- When creating multiple fighting areas, you can use the following "tricks" to make a space feel different to a player even though you are using the same shapes as before, but having the player coming from a different way into the space will offer a new perspective: a) Have the player come from the first floor of a two story space into a space where the enemies are on the same level as them. b) Have the player come the first floor of a two story building, but this time with the enemies on the second floor shooting down at the player. This time the player will feel scared, will have to move around fast to get into cover, will also feel more stressed by this situation since he doesnt have a good vantage point on those enemies and the player wont be certain about the number of enemies around, what they are planning, what kind of weapons they have or where they are located. c) Having the player enter the same space from the second level where the enemies are located below him and doing their own patrols or interacting with the environment will have a different impact on how the player will proceed. The player will feel a lot more powerful since he can see the units, their patrols and he will be the one deciding how to prepare and when to start the attack on them. d) another decision to take into consideration when create a fight scene is to decide if the enemies know about the player coming so they are already alerted and prepared( behind covers, their ai in shoot on sight mode,...) or having the enemies relaxed and doing patrols or random interactions will have a huge impact on the players take on this space. e) Having the enemies set in different space planes will also create something new for players even if its the same space built. By that I mean have the enemies attack on an horizontal plane so on the same level where the player can shoot left and right to kill everyone versus having the enemies attacking on a vertical plane where the player will have to shoot up and down will be a different experience.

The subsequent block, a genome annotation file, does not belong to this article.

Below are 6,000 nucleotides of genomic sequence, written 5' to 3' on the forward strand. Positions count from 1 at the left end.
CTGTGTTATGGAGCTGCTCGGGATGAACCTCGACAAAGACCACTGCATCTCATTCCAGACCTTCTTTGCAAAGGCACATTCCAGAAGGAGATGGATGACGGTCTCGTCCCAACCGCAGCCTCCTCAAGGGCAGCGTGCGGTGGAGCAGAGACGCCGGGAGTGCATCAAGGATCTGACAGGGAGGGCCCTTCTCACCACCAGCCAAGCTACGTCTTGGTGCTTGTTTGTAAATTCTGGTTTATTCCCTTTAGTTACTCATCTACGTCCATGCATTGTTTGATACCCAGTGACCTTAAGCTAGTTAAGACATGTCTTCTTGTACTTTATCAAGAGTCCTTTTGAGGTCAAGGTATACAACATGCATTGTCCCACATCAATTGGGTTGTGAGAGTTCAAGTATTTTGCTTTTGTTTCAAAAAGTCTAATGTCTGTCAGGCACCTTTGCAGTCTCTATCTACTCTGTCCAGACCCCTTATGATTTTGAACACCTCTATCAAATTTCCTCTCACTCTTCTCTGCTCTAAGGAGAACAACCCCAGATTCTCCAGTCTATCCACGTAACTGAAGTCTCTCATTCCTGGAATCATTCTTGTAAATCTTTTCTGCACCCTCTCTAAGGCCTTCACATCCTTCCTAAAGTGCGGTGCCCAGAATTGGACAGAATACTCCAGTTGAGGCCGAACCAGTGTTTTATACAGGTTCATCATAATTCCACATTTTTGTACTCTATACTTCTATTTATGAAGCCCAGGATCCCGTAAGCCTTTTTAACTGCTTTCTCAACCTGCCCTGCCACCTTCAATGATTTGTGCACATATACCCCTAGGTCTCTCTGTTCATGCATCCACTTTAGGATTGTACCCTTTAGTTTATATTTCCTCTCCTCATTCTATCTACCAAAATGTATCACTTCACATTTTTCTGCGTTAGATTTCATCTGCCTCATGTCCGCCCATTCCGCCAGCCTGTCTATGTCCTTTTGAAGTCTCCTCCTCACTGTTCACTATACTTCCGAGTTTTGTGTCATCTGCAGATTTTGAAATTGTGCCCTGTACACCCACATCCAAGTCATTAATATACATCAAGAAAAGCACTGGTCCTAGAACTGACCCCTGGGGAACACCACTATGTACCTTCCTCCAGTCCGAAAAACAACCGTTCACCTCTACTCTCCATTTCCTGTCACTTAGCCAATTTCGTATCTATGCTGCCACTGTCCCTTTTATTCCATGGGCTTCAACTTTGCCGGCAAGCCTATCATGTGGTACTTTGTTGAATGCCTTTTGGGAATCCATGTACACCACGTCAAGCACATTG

- Setting up your encounters differently in each encounter, having a good progression(not sending all your units in a melting pot), having a distinct feel to each wave and using the environment to its maximal potential are good ways to make the game more enjoyable in all its small arenas. Consequently, when players are fighting your encounters they must be able to come up with a strategy of their own to defeat the waves you throw at them. They can do so if they see the options easily in the environment which give them the advantage, but most importantly here they must be able to make out which units are coming their way. They must be able to distinguish them and analyse which weapon or mechanic to use to pass the challenge coming their way. Hence, you should not really send on the small plane of play melee units which run towards them and units shooting at them since they will panic and wont be able to attack the more dangerous units shooting from distance. Unless the space is made such that the range units would be elevated or separate themselves from the group easily or if the units have a really different color type,doing so would not be advisable in early levels anyways. Moreover, organising the encounter using units that go together or complement each other is a good way to show off the variety of enemies and also shows their relationship to each other in your universe. Combining units that make sense together is a good progression idea after you have shown these units using their unique ability individually to the players.